Baron Davis’ homecoming will have to wait. Dan Martinez of the Warriors’ PR staff just sent out a note saying that Davis will not be at Sunday night’s Clippers vs. Warriors game. Davis will be staying in Los Angeles to continue working out and getting treatment for his bruised tailbone and hamstring injuries.
Archive for January, 2009
Monta Ellis has been a magnet for drama since he signed that $66 million contact back in July. His story just took another twist, but also came closer to a conclusion.
The Warriors announced that Ellis will make his season debut on Friday.
Let’s look at this whole situation as a timeline:
July 24, 2008
The Warriors announced they signed Ellis to a contract. It’s a six-year, $66 million contract.
August 21, 2008
Monta, in Jackson Mississippi, injures his ankle. He informs the team. But he tells the team he sustained the injury working out. They keep it hushed while they wait to see if it requires surgery.
August 27, 2008
ESPN reported that Ellis is out for three months after injuring his left ankle, making the news of Ellis’ injury public. He had surgery this day in Birmingham, Alabama to repair a torn deltoid ligament. The initial diagnosis was that he would be out 12 weeks (six weeks off the ankle, then six weeks of rehab), then would be evaluated again.
August 29, 2008
A team source informed me that the team didn’t believe Monta’s story for how he injured his ankle and were investigating his story.
September 3, 2008
ESPN, citing league sources, reports that Ellis had cuts and abrasions on his left leg that weren’t consistent with his working out story.
September 6, 2008
A team source informed me that Ellis came clean to the league that he lied about how he was injured.
September 24, 2008
The San Francisco Chronicle reported, citing a source close to Monta, that the Warriors’ guard sustained the injury while riding a mo-ped.
September 29, 2008
Monta makes his first public comments about the incident. He’s riding a scooter designed to keep him off that left ankle.
“We’ll address it next week when my agent speak with the team and till then I want to tell you, but you just have to wait it out and see what they say and when it’s time for me to address it then ill address it.”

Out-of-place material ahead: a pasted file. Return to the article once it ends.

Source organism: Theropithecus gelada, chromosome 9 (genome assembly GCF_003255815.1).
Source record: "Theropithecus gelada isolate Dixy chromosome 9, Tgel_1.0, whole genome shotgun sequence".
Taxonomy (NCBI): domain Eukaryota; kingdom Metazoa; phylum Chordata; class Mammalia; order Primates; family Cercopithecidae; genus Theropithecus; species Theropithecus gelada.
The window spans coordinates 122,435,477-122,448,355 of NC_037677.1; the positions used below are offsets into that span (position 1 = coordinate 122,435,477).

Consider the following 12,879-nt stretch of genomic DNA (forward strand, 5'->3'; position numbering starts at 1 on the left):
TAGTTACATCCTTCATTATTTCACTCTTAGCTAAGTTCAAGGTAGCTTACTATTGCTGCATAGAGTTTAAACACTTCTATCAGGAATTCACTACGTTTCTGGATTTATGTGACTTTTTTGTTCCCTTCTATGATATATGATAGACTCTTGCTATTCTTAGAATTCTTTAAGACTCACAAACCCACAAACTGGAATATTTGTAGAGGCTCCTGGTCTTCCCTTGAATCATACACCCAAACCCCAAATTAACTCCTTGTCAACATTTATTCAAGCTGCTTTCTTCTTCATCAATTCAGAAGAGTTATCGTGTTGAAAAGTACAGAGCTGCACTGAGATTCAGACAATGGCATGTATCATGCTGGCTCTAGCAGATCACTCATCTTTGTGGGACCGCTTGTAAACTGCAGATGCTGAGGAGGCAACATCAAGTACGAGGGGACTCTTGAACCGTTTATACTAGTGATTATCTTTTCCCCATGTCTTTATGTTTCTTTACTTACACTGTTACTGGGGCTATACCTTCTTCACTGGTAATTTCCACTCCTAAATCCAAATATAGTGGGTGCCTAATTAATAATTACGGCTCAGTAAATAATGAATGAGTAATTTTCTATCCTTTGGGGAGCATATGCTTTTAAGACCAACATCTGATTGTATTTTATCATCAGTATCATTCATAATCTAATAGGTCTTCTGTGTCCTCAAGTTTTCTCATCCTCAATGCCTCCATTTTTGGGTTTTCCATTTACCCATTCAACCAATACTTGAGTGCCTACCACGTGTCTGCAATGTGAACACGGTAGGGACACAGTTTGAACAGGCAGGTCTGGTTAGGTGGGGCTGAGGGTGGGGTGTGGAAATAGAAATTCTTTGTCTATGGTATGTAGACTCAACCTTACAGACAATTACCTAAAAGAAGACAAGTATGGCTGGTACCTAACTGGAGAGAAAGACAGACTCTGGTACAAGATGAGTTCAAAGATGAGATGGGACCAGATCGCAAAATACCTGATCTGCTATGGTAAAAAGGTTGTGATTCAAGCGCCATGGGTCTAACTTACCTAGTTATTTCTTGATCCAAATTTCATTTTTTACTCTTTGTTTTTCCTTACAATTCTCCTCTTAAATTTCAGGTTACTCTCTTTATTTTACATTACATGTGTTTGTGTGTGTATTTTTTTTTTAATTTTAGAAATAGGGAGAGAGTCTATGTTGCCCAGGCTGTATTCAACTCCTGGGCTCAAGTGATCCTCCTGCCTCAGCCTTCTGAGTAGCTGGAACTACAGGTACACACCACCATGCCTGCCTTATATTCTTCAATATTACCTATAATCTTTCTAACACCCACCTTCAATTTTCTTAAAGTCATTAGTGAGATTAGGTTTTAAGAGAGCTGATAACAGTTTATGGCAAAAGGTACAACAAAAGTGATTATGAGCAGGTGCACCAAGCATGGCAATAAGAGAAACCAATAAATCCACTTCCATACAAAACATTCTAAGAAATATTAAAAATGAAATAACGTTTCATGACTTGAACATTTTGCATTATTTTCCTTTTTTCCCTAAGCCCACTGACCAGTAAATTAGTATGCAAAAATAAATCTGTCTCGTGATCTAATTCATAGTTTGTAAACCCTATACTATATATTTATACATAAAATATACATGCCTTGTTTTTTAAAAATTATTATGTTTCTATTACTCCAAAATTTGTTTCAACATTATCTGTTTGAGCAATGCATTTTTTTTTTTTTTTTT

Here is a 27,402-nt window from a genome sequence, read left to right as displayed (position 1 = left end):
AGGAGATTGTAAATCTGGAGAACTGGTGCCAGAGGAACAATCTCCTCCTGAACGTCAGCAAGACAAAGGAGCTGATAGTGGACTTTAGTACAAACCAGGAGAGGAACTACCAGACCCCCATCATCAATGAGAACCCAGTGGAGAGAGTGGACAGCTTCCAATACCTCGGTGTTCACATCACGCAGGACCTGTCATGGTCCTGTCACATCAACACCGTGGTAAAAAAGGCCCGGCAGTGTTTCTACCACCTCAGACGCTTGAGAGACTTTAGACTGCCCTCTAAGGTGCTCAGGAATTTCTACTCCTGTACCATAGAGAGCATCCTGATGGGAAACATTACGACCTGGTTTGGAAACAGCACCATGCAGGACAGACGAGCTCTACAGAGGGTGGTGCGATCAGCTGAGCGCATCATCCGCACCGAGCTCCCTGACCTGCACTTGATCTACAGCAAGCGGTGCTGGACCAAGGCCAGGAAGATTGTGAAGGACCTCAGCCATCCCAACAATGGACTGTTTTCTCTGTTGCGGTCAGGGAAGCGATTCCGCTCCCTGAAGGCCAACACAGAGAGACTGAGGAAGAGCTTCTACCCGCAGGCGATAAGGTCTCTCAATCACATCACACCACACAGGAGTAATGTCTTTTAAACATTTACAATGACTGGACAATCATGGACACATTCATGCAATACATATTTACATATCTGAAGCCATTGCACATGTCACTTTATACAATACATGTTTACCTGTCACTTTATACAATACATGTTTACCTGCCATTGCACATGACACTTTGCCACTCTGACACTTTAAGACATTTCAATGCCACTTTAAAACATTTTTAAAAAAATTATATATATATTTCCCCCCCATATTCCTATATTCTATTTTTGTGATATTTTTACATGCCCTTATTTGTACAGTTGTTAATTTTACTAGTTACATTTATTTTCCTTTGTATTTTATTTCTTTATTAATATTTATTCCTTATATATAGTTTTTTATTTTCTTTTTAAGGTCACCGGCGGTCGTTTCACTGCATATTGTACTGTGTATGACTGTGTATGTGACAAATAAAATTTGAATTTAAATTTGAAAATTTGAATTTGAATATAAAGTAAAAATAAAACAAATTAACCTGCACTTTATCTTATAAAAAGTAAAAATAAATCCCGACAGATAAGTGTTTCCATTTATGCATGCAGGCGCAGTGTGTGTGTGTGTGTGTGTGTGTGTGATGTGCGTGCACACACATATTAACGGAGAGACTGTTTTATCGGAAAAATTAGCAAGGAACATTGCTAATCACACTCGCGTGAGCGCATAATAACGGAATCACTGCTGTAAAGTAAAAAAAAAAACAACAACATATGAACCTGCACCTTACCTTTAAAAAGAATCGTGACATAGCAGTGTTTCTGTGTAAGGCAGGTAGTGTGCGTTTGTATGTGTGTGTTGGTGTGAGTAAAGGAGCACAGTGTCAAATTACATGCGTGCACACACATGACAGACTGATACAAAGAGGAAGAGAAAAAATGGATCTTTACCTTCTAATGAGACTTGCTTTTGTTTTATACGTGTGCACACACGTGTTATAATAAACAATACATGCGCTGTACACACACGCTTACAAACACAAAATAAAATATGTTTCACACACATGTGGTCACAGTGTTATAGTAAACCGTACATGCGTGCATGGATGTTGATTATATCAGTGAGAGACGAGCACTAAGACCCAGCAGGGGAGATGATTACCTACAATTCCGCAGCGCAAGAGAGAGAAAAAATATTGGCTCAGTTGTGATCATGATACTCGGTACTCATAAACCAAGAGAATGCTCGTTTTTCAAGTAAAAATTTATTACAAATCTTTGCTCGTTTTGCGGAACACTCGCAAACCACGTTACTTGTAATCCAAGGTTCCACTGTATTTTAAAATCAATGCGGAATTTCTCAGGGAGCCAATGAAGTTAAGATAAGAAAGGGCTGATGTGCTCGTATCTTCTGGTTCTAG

October 11, 2008
Team president Robert Rowell announced before a preseason game against Oklahoma City that the team was suspending Monta Ellis for 30 games. But that wasn’t it. Rowell the disagreement between himself and Chris Mullin.
“Chris Mullin made it perfectly clear to both Mr. Cohan and myself that he didn’t think this was a big deal at the beginning, and we happen to think it’s a very big deal. We happen to think that it’s a big deal for our fans, it’s a big deal for our season ticket-holders, it’s a big deal for our business partners, it’s a big deal for the Warriors organization.”
He also confirmed that the team will protect itself if Monta can’t be Monta again.
“I’ve given so little thought to that that I don’t even know if I can give you a real intelligent answer, other than preserving our rights and reserving our rights, which we have. We’ve asserted that. As far as how it gets done . . . Nobody wants that scenario to happen. If it happens, you’ve got to deal with it.”
October 14, 2008
The blogsite Monta’s Moped had its first post, taking the Monta Ellis saga to commercial status.
October 27, 2008
Monta Ellis, through his agent, released a statement announcing how he disagreed with the Warriors’ ruling.
“While management and I do not agree on their actions, I want to be clear that my injury is based on my mistake in judgment. And I always accept responsibility for my actions.”
A source close to him said he would be filing a grievance to block the Warriors ability to go after his contract.
October 28, 2008
Monta, wearing all black, including a fur Yankees hat, gets a standing ovation at the Warriors’ open practice when he was introduced with the team.
November 19, 2008
Monta has his second surgery, this one to get the screws taken out. It took place in Dr. Angus McBryde in Birmingham, Alabama.
December 11, 2008
Monta showed up at practice again, this time he’s wearing a practice uniform. He didn’t participate, but he spent a lot of time talking on the court with Jamal Crawford, his new backcourt mate.
“Now, everything’s peaches and cream. You know, I’m walking again, back around my teammates, shooting, about to get back to doing what I love doing.”
January 6, 2009
My man Tim Kawakami blogs that Ellis is upset with the team and he is “not pleased about rejoining a Warriors universe that is ruled by Don Nelson and Robert Rowell.” Warriors do not like that.
January 7, 2009
The Warriors put out a release before the tip-off of the Lakers game saying that Ellis is ready to take the next step: more strenuous activity.
January 9, 2009
Monta works out with his teammates. Nellie called it the lightest form of practicing possible.
January 13, 2009